Every domain name has a control panel so make sure you know the URL, username and password. The control panel can be used to do anything with the domain so issue logins to it wisely. If possible provide your web designer with a secondary login so that he cannot change your password and you can rest assured you always have access.
- Who Is records
Make sure that you and your business are listed as the primary contacts and owners of the domain. If you need your web designer to be contacted with any technical domain queries they can just be listed as the Technical Contact. This way if you cannot get access to your domain the domain authorities can accept signed and written confirmation of your ownership and get involved to help you reclaim ownership. If your web designer has the login details, he registered the domain and it’s his details on every WhoIs record “ then he owns your domain. Getting it back could be impossible or cost you a lot of money.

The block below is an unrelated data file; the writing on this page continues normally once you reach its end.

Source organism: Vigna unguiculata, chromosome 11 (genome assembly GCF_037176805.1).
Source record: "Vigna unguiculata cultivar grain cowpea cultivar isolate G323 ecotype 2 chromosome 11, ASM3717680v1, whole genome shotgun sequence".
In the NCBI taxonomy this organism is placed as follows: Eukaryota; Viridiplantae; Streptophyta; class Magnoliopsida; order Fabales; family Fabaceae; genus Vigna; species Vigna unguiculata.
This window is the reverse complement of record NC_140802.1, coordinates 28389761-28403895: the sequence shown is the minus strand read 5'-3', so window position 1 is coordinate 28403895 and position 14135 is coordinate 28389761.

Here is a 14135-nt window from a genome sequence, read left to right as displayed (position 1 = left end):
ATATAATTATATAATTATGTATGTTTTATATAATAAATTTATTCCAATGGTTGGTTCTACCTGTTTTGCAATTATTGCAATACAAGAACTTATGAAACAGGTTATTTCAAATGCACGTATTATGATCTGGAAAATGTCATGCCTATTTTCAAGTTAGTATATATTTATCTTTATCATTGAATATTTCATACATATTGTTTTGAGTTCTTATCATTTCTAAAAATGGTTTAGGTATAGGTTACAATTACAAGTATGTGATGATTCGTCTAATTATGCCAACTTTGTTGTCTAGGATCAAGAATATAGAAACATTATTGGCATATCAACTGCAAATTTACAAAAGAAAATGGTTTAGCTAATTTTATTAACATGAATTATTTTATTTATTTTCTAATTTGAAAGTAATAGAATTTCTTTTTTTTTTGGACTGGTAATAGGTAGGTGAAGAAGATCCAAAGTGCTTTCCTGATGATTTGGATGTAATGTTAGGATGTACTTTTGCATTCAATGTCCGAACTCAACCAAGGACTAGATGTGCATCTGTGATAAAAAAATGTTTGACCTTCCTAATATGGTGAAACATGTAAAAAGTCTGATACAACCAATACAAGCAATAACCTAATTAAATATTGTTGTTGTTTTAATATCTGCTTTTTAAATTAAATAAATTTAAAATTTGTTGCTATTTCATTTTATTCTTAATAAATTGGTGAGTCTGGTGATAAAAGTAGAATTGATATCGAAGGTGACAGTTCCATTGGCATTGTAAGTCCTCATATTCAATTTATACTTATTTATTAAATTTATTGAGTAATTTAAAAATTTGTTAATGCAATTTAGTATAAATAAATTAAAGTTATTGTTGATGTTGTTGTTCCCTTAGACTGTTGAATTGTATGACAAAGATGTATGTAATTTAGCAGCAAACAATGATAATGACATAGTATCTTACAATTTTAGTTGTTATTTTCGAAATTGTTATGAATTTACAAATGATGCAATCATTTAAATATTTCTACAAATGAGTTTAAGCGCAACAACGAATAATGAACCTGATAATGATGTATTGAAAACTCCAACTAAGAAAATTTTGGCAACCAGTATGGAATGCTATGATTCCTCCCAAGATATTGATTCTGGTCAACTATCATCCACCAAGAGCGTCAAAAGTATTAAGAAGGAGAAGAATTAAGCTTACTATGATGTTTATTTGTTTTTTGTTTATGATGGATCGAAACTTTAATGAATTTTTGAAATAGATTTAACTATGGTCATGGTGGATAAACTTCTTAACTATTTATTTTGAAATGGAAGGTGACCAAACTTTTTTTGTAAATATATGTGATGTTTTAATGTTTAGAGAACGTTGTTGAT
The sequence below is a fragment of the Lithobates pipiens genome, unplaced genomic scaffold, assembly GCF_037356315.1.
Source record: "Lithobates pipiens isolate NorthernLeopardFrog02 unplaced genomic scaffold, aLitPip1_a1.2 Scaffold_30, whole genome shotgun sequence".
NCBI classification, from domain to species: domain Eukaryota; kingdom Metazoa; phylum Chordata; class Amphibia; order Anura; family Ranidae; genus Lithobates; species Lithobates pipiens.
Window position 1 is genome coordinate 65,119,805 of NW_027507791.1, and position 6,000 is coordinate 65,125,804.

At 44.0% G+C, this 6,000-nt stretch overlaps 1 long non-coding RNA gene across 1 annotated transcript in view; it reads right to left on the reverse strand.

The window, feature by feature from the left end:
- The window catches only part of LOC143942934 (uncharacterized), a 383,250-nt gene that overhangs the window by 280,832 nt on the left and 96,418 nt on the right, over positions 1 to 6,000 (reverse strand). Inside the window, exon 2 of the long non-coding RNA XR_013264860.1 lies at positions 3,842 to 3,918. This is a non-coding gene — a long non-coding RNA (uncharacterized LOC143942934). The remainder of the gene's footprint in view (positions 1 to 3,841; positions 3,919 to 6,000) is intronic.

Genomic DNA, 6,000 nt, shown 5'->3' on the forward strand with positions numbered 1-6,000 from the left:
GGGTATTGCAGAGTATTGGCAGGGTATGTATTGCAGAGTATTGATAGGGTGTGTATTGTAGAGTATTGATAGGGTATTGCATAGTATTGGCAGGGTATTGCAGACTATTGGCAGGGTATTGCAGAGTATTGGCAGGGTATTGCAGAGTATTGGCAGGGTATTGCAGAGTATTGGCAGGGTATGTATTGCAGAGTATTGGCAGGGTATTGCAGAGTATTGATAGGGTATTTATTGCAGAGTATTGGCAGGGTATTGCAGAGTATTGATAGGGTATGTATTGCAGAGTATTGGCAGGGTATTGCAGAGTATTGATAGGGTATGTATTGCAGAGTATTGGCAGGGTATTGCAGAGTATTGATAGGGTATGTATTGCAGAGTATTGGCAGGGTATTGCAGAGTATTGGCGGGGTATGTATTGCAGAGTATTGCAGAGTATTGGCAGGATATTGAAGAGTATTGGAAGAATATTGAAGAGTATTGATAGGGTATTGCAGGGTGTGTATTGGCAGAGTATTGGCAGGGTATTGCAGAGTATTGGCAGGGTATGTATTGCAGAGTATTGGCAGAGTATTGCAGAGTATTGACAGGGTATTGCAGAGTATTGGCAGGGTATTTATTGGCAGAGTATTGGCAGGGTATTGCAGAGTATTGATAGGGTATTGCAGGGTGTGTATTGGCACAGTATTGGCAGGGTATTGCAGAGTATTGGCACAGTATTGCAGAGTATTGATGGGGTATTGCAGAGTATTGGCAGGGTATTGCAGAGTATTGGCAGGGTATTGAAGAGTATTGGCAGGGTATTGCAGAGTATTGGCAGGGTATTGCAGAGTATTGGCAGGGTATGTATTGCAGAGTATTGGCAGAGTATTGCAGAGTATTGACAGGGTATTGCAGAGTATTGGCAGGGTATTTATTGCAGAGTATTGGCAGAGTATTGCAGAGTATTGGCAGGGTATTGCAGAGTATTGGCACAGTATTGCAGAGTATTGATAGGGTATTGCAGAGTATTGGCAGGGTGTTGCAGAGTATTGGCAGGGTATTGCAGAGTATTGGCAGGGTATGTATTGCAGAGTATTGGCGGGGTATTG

- Addresses and passwords
Keep a list of every email address and alias as well as their passwords. This way if you move providers or need to reallocate addresses in a company shuffle you have easy visibility as to what’s in use and what mail goes where. This can be very easily done using a spreadsheet. If you want to give your web designer the ability to update this for you then just keep ownership of a Google Spreadsheet but give them the ability to update it for you. Google Spreadsheets record a history of changes so information can’t be easily overwritten or lost.
- Transferring Mail
Make sure you can access and transfer your emails. Some email is accessed via POP3 so once you’ve downloaded it to your local machine the emails can be easily copied onto another machine or email account. Other methods keep the emails hosted online and whilst you can view them using a desktop client they don’t actually live locally. This means you can’t so easily copy them onto a another machine and if the accounts were shut down or passwords changed you could lose all of your old emails. If this is the case make sure you know how to periodically download and back them up.
- Email Settings